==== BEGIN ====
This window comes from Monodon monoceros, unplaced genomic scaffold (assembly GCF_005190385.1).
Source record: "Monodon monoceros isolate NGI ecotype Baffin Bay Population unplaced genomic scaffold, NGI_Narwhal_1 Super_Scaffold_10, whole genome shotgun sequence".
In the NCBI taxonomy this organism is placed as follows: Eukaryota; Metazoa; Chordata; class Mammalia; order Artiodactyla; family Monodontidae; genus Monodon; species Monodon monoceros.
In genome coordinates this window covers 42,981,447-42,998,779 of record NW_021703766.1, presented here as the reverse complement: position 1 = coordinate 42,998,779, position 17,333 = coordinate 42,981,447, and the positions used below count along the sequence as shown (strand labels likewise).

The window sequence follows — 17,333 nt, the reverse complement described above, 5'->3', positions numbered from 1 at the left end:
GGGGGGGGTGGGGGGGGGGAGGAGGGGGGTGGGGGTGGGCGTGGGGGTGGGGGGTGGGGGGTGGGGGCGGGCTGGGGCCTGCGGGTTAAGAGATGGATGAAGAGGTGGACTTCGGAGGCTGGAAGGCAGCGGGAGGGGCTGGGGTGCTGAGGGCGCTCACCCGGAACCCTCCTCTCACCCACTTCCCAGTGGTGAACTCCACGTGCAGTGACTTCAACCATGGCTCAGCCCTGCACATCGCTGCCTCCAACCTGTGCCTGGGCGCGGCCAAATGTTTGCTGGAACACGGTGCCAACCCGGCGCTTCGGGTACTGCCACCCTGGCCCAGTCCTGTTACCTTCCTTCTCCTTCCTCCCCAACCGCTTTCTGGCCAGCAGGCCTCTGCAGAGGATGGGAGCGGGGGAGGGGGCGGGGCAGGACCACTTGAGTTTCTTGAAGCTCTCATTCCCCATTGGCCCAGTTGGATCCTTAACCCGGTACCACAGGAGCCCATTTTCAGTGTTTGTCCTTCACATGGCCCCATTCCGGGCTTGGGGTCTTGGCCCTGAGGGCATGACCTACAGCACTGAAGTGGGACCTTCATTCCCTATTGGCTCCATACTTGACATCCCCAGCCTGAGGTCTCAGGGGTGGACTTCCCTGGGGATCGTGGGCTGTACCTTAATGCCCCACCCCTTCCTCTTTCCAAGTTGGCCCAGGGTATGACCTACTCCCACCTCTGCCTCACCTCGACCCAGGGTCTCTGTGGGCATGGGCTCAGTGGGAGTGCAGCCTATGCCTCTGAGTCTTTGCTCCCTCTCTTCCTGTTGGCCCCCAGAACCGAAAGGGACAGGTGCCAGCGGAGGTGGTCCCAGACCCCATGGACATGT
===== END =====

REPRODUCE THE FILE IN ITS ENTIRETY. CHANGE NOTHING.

This window comes from Monodon monoceros, unplaced genomic scaffold (assembly GCF_005190385.1).
Source record: "Monodon monoceros isolate NGI ecotype Baffin Bay Population unplaced genomic scaffold, NGI_Narwhal_1 Super_Scaffold_10, whole genome shotgun sequence".
In the NCBI taxonomy this organism is placed as follows: Eukaryota; Metazoa; Chordata; class Mammalia; order Artiodactyla; family Monodontidae; genus Monodon; species Monodon monoceros.
In genome coordinates this window covers 42,981,447-42,998,779 of record NW_021703766.1, presented here as the reverse complement: position 1 = coordinate 42,998,779, position 17,333 = coordinate 42,981,447, and the positions used below count along the sequence as shown (strand labels likewise).

The window sequence follows — 17,333 nt, the reverse complement described above, 5'->3', positions numbered from 1 at the left end:
GGGGGGGGTGGGGGGGGGGAGGAGGGGGGTGGGGGTGGGCGTGGGGGTGGGGGGTGGGGGGTGGGGGCGGGCTGGGGCCTGCGGGTTAAGAGATGGATGAAGAGGTGGACTTCGGAGGCTGGAAGGCAGCGGGAGGGGCTGGGGTGCTGAGGGCGCTCACCCGGAACCCTCCTCTCACCCACTTCCCAGTGGTGAACTCCACGTGCAGTGACTTCAACCATGGCTCAGCCCTGCACATCGCTGCCTCCAACCTGTGCCTGGGCGCGGCCAAATGTTTGCTGGAACACGGTGCCAACCCGGCGCTTCGGGTACTGCCACCCTGGCCCAGTCCTGTTACCTTCCTTCTCCTTCCTCCCCAACCGCTTTCTGGCCAGCAGGCCTCTGCAGAGGATGGGAGCGGGGGAGGGGGCGGGGCAGGACCACTTGAGTTTCTTGAAGCTCTCATTCCCCATTGGCCCAGTTGGATCCTTAACCCGGTACCACAGGAGCCCATTTTCAGTGTTTGTCCTTCACATGGCCCCATTCCGGGCTTGGGGTCTTGGCCCTGAGGGCATGACCTACAGCACTGAAGTGGGACCTTCATTCCCTATTGGCTCCATACTTGACATCCCCAGCCTGAGGTCTCAGGGGTGGACTTCCCTGGGGATCGTGGGCTGTACCTTAATGCCCCACCCCTTCCTCTTTCCAAGTTGGCCCAGGGTATGACCTACTCCCACCTCTGCCTCACCTCGACCCAGGGTCTCTGTGGGCATGGGCTCAGTGGGAGTGCAGCCTATGCCTCTGAGTCTTTGCTCCCTCTCTTCCTGTTGGCCCCCAGAACCGAAAGGGACAGGTGCCAGCGGAGGTGGTCCCAGACCCCATGGACATGT